Biometrician Career Plan

In order to succeed as a biometrician, you generally need a graduate school education. Programs can be competitive, so it’s good to get an early start.

Become a Biometrician

  • Career Plan: How to Become a Biometrician
  • Schools Offering: Math and Science Programs – Undergraduate
  • Schools Offering: Programs in Biometrics, Biostatistics, Math – Graduate

Biometrician Resources…

  1. Begin to distinguish yourself in high school. Take advanced math and science courses.

  2. Do some career exploration. Resources include the Area Health Education Center (AHEC), the Health Occupations Students Association (HOSA) and your high school guidance counselor. HOSA currently has a service project in support of the Juvenile Diabetes Research Foundation.
    There are a few summer opportunities available to exceptional high schoolers through institutions like the American Cancer Institute. It’s not necessary to intern at this stage, but you’ll learn more about where your passions lay – and the experience will look very good on your applications.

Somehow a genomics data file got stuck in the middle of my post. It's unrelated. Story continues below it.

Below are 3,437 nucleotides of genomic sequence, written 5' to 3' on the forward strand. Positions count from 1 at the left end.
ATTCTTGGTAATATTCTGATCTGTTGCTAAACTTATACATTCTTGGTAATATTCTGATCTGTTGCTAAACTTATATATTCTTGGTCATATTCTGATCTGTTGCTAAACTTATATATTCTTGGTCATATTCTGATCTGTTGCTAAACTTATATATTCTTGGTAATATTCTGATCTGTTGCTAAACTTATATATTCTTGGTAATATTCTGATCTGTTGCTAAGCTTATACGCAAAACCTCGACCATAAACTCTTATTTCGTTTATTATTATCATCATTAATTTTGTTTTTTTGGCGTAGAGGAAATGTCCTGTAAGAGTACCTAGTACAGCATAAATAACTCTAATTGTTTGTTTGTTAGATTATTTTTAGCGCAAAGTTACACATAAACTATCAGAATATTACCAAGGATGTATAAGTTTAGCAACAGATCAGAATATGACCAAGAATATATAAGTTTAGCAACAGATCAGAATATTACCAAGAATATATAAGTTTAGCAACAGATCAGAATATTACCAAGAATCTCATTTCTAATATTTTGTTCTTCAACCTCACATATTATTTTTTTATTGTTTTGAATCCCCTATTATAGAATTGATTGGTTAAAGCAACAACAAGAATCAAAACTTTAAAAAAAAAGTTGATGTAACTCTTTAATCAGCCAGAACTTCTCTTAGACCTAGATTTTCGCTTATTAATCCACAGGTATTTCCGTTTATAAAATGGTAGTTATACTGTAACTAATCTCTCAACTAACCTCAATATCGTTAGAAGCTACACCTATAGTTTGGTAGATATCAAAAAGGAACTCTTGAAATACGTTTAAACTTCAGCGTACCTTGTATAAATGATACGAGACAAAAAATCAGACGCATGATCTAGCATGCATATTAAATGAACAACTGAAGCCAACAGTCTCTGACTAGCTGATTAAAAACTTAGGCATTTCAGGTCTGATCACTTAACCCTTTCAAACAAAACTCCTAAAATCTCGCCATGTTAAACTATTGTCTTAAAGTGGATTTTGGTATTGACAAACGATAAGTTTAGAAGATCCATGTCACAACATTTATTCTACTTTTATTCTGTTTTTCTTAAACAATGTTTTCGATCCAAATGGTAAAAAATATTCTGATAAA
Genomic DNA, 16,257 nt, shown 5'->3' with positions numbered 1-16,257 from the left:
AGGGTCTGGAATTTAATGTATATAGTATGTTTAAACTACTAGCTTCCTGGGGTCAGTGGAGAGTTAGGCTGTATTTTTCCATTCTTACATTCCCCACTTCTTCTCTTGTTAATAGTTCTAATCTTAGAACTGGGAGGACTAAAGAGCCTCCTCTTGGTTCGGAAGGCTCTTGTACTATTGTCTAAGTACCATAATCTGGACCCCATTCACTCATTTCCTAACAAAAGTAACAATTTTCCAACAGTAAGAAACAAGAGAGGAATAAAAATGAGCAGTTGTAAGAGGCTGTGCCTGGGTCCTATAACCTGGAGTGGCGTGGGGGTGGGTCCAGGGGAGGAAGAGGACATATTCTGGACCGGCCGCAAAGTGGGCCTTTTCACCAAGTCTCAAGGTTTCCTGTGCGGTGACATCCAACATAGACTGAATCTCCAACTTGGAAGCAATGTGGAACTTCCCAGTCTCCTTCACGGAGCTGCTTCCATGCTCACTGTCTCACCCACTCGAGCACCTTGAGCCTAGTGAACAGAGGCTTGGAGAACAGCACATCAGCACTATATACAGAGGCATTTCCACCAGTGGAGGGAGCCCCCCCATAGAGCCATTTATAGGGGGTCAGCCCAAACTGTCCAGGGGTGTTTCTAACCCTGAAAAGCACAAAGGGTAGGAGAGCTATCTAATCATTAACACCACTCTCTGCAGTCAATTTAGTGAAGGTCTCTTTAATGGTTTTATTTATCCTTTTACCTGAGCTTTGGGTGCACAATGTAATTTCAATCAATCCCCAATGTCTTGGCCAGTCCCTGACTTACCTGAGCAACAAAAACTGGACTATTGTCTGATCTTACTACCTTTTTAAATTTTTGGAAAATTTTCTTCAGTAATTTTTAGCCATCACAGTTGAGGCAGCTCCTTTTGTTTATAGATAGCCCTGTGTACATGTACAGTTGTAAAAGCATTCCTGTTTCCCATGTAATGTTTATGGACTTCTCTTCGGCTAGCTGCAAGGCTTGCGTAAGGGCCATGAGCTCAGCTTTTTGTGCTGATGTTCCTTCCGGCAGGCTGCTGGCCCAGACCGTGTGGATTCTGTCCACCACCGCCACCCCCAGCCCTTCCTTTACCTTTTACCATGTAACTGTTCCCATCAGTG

3. Research undergraduate programs. You may want to major in statistics or in a biological science field. Make sure to get your prerequisites in. (You may be expected to have linear algebra and calculus.)

  4. Work hard as an undergraduate, both in the classroom and in the community. Strive for a GPA well above 3.00. You may also want to do some test preparation. You will probably need to take the GRE or another graduate exam.

  5. Seek out professional experiences – when you apply to advanced programs, you can expect to write a personal statement and submit references. The American Statistical Association (ASA) has a listing of internships, some of which are available to undergraduates. (A recent example is Dordt College’s Undergraduate Research Program in Statistical Genetics and Biostatistics.)

  6. Select a graduate program in biometrics, biostatistics, or combined biometrics/ biostatistics. You will have a lot of options; some programs are housed in schools of public health, others in math departments. Many allow you to select an area of focus.

  7. There are more internship opportunities available at the graduate level. You may want to become a member of the ASA, the International Biometric Society, or a public health organization.

  8. Seek a position. You may find out about opportunities through your university or your professional organization.

Personality Traits: Biometricians love math, but they’re also well-rounded. They communicate well, orally and in writing, and are good team players.